California has specific laws that define the procedure for employees who suffer an injury on the job. The California Division of Worker’s Compensation (DWC) investigates and handles worker’s compensation claims. Here is an overview of the legal process an employee and employer must follow after an injury or illness that occurred as a result of a work-related injury.
ERM offers Workers’ Compensation Insurance to businesses in Southern California.
Step 1: Accident Report
The first step is to report any work-related accidents and any injuries to your employer. An injury qualifies for workers’ compensation coverage if the damage or harm an employee suffers is the direct result of an accident or exposure to a hazardous environment in the course of employment.
Employees must notify their supervisors within 30 days of when an injury takes place. Failing to report the injury can result in a delay in the claims process or a denial of the claim altogether. If an employee waits more than one year to report an injury, the DWC may not allow the employee to recover all costs from the employer or its insurance carrier.
If an employer wants to dispute a claim, they have to go through arbitration or independent medical review before seeking a hearing with the Workers’ Compensation Appeals Board (WCAB) or in the judicial system.
Employees and their legal counsel should first try to resolve any claim disputes directly with their employers or the employer’s insurance carrier. If matters remain unresolved, the parties must submit to arbitration if the dispute is related to insurance coverage or the right of contribution. Other matters must also go through arbitration if the parties agree to this dispute resolution process.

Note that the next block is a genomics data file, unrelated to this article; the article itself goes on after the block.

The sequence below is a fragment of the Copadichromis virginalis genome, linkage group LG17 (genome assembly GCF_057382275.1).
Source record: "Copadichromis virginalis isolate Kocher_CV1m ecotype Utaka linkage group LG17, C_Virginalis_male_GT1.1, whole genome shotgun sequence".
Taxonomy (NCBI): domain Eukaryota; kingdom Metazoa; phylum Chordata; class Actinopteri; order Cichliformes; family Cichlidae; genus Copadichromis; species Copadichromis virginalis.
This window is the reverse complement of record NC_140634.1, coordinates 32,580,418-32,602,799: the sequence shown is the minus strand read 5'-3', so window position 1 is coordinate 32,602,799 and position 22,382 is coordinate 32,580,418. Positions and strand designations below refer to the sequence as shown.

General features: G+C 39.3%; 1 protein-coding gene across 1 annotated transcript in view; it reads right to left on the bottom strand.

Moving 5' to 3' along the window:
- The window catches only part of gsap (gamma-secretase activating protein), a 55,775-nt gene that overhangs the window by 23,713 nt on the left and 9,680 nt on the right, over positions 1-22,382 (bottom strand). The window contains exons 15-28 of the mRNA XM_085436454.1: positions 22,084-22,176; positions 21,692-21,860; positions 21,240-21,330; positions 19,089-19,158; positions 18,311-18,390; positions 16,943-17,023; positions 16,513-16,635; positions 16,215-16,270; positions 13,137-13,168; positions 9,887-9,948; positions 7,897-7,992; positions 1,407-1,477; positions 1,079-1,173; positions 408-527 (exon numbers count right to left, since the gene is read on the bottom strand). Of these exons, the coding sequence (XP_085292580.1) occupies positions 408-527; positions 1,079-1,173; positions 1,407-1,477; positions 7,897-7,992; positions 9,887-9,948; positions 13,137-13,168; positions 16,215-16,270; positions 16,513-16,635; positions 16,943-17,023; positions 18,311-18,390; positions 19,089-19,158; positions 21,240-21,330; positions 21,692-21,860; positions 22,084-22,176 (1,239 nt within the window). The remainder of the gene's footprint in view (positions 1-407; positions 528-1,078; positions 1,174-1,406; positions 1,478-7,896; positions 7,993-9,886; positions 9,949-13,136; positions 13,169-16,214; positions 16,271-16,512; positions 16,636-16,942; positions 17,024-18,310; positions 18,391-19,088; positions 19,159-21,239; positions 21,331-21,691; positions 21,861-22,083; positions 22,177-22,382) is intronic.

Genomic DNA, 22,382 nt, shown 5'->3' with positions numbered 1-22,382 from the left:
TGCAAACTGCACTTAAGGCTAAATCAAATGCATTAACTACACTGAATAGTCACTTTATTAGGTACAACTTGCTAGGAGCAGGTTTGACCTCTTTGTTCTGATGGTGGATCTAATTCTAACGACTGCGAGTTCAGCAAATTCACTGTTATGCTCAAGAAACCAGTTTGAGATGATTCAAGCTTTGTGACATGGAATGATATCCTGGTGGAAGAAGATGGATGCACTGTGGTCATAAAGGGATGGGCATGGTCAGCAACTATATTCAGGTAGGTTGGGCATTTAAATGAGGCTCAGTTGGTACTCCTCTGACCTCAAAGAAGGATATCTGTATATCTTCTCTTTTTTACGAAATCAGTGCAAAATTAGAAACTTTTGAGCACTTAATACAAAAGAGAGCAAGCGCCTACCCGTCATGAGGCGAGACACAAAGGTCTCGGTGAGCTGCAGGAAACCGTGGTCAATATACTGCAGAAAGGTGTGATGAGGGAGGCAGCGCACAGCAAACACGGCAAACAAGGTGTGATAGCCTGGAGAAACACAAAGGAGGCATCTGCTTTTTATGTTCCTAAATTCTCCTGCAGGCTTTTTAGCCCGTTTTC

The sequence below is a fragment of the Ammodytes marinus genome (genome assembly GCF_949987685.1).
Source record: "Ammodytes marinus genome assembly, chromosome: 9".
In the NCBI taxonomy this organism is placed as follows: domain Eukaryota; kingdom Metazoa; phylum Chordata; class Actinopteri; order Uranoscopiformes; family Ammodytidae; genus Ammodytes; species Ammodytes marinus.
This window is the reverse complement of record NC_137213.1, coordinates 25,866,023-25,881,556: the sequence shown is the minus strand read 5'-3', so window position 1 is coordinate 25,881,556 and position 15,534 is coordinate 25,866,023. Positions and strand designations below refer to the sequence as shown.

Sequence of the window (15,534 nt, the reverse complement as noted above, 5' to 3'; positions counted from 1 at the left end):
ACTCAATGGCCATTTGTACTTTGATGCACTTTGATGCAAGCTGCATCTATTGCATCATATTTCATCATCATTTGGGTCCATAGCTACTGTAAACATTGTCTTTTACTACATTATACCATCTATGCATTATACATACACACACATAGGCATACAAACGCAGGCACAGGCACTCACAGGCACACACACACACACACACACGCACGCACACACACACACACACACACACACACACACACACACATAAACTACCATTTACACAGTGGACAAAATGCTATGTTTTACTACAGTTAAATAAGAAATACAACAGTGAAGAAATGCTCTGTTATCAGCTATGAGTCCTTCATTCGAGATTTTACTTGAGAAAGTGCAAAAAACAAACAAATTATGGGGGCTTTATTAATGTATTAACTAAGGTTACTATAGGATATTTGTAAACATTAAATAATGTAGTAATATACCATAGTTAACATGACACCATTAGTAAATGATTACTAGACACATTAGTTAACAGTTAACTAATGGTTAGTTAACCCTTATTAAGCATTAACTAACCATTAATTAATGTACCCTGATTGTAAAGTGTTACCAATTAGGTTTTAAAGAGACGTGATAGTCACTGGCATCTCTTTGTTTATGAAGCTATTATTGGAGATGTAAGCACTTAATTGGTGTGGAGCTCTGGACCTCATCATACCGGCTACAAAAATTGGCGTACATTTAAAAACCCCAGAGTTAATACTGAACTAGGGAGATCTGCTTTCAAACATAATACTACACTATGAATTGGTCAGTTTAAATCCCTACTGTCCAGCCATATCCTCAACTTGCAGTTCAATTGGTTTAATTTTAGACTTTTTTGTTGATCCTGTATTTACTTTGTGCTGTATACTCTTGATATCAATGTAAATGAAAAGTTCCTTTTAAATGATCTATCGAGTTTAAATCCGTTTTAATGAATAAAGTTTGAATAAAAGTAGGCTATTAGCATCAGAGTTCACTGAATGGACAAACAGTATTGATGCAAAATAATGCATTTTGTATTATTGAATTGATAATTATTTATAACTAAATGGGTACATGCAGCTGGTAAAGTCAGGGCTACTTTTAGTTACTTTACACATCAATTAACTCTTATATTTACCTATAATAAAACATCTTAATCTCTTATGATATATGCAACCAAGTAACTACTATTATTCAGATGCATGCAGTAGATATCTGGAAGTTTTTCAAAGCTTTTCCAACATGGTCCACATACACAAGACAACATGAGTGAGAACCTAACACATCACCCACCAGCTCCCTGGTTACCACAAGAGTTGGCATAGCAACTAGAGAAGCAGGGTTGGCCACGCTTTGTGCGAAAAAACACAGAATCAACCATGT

A party that is dissatisfied with the arbitration award can request the WCAB to review it. The WCAB may refer the matter to an administrative judge or hold a hearing to evaluate the award. The board will reconsider its decision only if a party can prove its final order was unjust or unlawful.
If the parties to a disputed claim remain dissatisfied with the final administrative order, they can request judicial review. However, this type of review is limited; a court cannot re-hear a disputed claim, admit new evidence or issue an independent judgment on the evidence presented. In the end, the WCAB decision will be upheld or remanded for further administrative proceedings.
Independent Medical Review
Due to an amendment to California’s workers’ compensation law, medical treatment disputes (including disputed spinal surgery recommendations) must go through an Independent Medical Review Process, effective Jan. 1, 2013.
Appealing an IMR decision is difficult under California law. A party can appeal an IMR decision only if it can prove with clear and convincing evidence that:
- The decision was made without or in excess of the reviewer’s authority;
- The decision was procured by fraud;
- The IMR physician was subject to a material conflict of interest;
- The decision was the result of bias on the basis of race, national origin, ethnic group identification, religion, age, sex, sexual orientation, color or disability; or
- The decision was the result of a plainly erroneous express or implied finding of fact (the fact must be based on ordinary knowledge, not subject to expert opinion).
The appellate courts and the California Supreme Court have the authority to review, correct or annul an order or judgment. However, employers must go through the channels described above before they can submit their case to an appellate court.
Contact your local experts, ERM Insurance Brokers (949) 222-0444 for more information on workers’ compensation laws in California.